At the risk of being excoriated by Illinois public health officials, I have just extended an invitation to my out-of-town relatives to join me for a lavish Thanksgiving feast. They can even stay through Christmas if they like, COVID-19 be damned.

Of course, this is all dependent on how fast Amazon can deliver their accommodations and how fast I can assemble them. They may be shivering on my backyard patio while I, screwdriver in hand say, “Be patient! Have any of YOU ever built a studio cabin? From a kit?”

I specifically have my eye on the Allwood Palma 3, all 176 square feet of it. At just under $10,000, this two-room beauty is the best-selling “tiny house” on Amazon. And, yes, that includes free shipping. The product description says it offers “unparalleled versatility,” most likely because I can actually MOVE THE WALL during assembly.

“The 2nd room can be made into a full size bedroom or left to serve as a smaller bathroom or kitchen area,” the website states.

That’s right, the builder decides where the bathroom goes, or if one is even necessary. I’m guessing my mom and my aunt, both in their 80s, might appreciate plumbing. I had better start googling “how to install a toilet.”

Tiny houses, along with treehouses and log cabins, have become all the rage on home-sharing sites, particularly among environmentalists. While filming my TV series, “A Comedian Crashes Your Pad,” I stayed in a 180-square-foot cabin in Boise, Idaho. A cautionary word for anyone planning to bunk in such quaint accommodations: Expect to hit your head multiple times, on everything from exposed pipes to the ceiling itself. One night in the cabin was sufficient; upon exiting I didn’t realize how much I appreciated simple pleasures such as the ability to freely uncross my legs.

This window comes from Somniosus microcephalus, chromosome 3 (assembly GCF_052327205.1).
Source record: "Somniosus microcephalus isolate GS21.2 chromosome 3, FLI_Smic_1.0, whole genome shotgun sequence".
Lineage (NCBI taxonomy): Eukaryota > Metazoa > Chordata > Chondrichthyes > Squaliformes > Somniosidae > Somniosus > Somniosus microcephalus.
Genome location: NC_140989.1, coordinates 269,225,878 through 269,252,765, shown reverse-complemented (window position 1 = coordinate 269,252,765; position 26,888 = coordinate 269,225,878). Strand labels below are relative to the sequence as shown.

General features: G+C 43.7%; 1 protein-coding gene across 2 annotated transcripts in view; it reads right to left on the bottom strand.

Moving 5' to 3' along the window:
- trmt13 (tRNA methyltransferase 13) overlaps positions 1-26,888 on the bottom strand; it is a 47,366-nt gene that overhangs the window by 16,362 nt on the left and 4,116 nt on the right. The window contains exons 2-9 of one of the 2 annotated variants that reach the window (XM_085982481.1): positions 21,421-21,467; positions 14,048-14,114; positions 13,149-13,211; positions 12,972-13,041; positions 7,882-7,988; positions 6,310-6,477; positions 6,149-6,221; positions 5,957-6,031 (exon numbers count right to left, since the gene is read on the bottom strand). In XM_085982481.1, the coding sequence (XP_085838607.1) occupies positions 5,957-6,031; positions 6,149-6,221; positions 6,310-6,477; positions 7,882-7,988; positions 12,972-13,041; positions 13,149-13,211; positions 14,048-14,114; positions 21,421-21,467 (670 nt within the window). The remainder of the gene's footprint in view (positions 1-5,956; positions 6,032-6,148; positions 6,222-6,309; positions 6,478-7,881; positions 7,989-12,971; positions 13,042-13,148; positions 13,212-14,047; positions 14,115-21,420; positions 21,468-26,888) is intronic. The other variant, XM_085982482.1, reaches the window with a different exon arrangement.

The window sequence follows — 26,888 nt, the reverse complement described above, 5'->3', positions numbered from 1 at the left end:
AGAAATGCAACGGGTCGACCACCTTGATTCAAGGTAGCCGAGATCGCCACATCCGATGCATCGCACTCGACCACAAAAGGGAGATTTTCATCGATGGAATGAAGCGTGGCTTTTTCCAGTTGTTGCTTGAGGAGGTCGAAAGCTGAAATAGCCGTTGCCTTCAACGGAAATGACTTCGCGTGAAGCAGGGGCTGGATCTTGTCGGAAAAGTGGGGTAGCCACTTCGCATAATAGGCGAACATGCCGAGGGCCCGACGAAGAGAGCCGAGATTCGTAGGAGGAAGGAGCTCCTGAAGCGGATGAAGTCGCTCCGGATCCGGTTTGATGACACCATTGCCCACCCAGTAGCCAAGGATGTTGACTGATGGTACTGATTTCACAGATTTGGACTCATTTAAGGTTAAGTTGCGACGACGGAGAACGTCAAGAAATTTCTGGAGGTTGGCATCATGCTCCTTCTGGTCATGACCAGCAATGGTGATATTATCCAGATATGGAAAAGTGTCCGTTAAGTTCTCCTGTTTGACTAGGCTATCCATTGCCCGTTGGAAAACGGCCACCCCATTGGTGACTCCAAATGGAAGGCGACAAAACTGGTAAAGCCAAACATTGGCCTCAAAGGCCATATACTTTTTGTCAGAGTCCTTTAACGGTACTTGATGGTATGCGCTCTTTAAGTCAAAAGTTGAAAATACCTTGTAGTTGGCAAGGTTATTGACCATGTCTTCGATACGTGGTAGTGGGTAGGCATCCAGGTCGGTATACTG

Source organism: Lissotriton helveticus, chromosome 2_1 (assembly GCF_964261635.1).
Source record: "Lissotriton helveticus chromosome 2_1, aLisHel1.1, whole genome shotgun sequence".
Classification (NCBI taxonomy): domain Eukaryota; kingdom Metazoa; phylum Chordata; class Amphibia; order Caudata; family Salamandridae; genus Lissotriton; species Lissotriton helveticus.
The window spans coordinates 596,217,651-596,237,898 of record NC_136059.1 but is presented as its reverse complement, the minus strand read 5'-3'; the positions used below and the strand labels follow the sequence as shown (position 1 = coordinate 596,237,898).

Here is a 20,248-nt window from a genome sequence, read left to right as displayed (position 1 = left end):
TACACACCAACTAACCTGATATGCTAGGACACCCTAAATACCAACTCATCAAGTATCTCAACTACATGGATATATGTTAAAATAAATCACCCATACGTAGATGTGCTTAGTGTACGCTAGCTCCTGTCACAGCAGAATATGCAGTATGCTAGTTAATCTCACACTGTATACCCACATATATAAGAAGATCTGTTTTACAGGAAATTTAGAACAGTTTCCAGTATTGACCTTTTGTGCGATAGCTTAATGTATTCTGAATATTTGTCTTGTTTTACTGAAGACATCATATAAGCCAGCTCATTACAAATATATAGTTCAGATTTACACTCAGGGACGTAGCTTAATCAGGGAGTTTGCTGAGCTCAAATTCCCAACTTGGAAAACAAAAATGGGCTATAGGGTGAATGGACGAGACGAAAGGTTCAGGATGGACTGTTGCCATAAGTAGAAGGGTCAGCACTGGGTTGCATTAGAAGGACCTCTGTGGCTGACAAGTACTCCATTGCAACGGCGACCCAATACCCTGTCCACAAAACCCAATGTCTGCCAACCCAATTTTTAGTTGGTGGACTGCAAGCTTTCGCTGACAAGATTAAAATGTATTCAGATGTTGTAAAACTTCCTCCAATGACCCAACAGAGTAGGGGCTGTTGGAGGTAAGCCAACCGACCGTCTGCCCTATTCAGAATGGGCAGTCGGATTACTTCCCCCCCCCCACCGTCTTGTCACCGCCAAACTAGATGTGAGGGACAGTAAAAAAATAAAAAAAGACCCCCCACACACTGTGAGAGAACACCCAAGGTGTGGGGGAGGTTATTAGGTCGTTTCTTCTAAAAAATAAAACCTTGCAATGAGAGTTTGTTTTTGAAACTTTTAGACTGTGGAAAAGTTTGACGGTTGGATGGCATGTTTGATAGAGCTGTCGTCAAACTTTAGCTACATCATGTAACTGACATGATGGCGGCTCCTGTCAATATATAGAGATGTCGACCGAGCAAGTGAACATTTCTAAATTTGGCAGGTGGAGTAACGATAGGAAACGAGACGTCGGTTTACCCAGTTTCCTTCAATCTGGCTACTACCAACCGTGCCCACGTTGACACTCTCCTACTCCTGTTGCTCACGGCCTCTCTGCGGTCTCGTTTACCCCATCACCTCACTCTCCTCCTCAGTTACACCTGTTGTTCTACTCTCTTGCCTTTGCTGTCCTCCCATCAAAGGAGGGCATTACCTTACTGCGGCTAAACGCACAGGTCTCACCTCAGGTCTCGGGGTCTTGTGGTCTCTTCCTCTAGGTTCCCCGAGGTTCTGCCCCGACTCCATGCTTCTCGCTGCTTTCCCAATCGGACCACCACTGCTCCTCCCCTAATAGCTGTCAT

The Allwood Palma 3 listing has yet to garner any reviews on Amazon, but potential buyers have submitted dozens of questions. Among the more interesting queries and answers:

Q: Can you stack another unit on top to make a two-story tiny house?

A: No it is not possible.

Q: Can it be installed on pillars (10 ft tall), instead of ground?

A: Yes it can.

Q: Is electricity something you’ve seen other owners add easily into this unit?

A: Ha!

OK the last answer wasn’t “Ha!” but it was suggested to bring in an outside electrician and install “U shaped wire molds,” whatever those are. I may have to present my relatives with a choice: Plumbing or power? After all, Thanksgiving is fast approaching, and I still have to find someone to help me assemble all 3,275 pounds of the structure. Construction should take four to five days and requires two “handy adults,” the website says.

In addition, I’m still perusing other tiny house options on Amazon. If 176 square feet is too roomy for my holiday guests, I can purchase the 117-square-foot Allwood Mayflower Garden House for $7,890. This one is on wheels; I can push my relatives closer to the turkey if necessary.

There’s also the Allwood Ranger Cabin Kit. It’s a bit pricey at $19,990, but it does contain a 168-square-foot loft in case other relatives decide to drop in at the last minute.

Once the holidays are over, I have big plans for this additional real estate. It has all the makings of a man cave, a workout studio (provided workouts don’t include jumping or other exercises that could result in head banging) or a space for those needing to quarantine following positive COVID-19 tests. Whoever stays there should be able to piggyback off my house internet signal. And if I can’t figure out how to install electricity, I can easily run an extension cord from my home to the structure. A space heater should be sufficient to get occupants through the cold Chicago winter.

Relatives, if that doesn’t sound appealing, feel free to stay home this holiday season, as health experts are suggesting. If I must endure a quiet Thanksgiving with just my immediate family, featuring dinner conversation that does not include politics while wearing facemasks, I will suck it up.

Home sweet home never sounded so good.

Greg Schwem is a corporate stand-up comedian and author of two books: “Text Me If You’re Breathing: Observations, Frustrations and Life Lessons From a Low-Tech Dad” and the recently released “The Road To Success Goes Through the Salad Bar: A Pile of BS From a Corporate Comedian,” available at Amazon.com. Visit Greg on the web at www.gregschwem.com.

© 2020 Greg Schwem

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